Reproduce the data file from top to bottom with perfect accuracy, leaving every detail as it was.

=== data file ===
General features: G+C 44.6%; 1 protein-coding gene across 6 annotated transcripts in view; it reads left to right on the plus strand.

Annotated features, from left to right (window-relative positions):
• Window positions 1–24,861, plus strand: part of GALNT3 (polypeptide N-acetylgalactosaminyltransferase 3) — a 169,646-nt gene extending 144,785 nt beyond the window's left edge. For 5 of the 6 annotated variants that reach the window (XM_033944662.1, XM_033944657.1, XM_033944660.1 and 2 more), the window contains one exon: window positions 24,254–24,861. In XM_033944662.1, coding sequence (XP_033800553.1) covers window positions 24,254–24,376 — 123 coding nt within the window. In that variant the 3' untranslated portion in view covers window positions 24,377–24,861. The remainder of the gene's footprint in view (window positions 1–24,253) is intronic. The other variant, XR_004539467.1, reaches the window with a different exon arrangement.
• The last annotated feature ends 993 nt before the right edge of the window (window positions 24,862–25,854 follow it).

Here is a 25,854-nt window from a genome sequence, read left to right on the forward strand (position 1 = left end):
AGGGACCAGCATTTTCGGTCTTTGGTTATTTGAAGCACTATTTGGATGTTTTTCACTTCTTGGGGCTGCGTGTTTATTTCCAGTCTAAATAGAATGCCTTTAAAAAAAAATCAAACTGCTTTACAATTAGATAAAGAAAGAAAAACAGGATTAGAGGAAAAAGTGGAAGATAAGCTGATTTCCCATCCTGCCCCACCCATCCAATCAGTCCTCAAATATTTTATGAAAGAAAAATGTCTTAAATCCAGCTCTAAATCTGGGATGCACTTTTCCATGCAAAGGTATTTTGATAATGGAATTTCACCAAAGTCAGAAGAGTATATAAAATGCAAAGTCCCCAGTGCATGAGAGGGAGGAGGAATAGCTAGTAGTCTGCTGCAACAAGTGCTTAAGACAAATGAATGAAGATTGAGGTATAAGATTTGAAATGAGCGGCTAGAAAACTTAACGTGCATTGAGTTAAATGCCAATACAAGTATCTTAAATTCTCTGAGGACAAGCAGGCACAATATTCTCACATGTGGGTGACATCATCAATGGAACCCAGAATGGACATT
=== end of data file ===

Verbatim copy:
General features: G+C 44.6%; 1 protein-coding gene across 6 annotated transcripts in view; it reads left to right on the plus strand.

Annotated features, from left to right (window-relative positions):
• Window positions 1–24,861, plus strand: part of GALNT3 (polypeptide N-acetylgalactosaminyltransferase 3) — a 169,646-nt gene extending 144,785 nt beyond the window's left edge. For 5 of the 6 annotated variants that reach the window (XM_033944662.1, XM_033944657.1, XM_033944660.1 and 2 more), the window contains one exon: window positions 24,254–24,861. In XM_033944662.1, coding sequence (XP_033800553.1) covers window positions 24,254–24,376 — 123 coding nt within the window. In that variant the 3' untranslated portion in view covers window positions 24,377–24,861. The remainder of the gene's footprint in view (window positions 1–24,253) is intronic. The other variant, XR_004539467.1, reaches the window with a different exon arrangement.
• The last annotated feature ends 993 nt before the right edge of the window (window positions 24,862–25,854 follow it).

Here is a 25,854-nt window from a genome sequence, read left to right on the forward strand (position 1 = left end):
AGGGACCAGCATTTTCGGTCTTTGGTTATTTGAAGCACTATTTGGATGTTTTTCACTTCTTGGGGCTGCGTGTTTATTTCCAGTCTAAATAGAATGCCTTTAAAAAAAAATCAAACTGCTTTACAATTAGATAAAGAAAGAAAAACAGGATTAGAGGAAAAAGTGGAAGATAAGCTGATTTCCCATCCTGCCCCACCCATCCAATCAGTCCTCAAATATTTTATGAAAGAAAAATGTCTTAAATCCAGCTCTAAATCTGGGATGCACTTTTCCATGCAAAGGTATTTTGATAATGGAATTTCACCAAAGTCAGAAGAGTATATAAAATGCAAAGTCCCCAGTGCATGAGAGGGAGGAGGAATAGCTAGTAGTCTGCTGCAACAAGTGCTTAAGACAAATGAATGAAGATTGAGGTATAAGATTTGAAATGAGCGGCTAGAAAACTTAACGTGCATTGAGTTAAATGCCAATACAAGTATCTTAAATTCTCTGAGGACAAGCAGGCACAATATTCTCACATGTGGGTGACATCATCAATGGAACCCAGAATGGACATT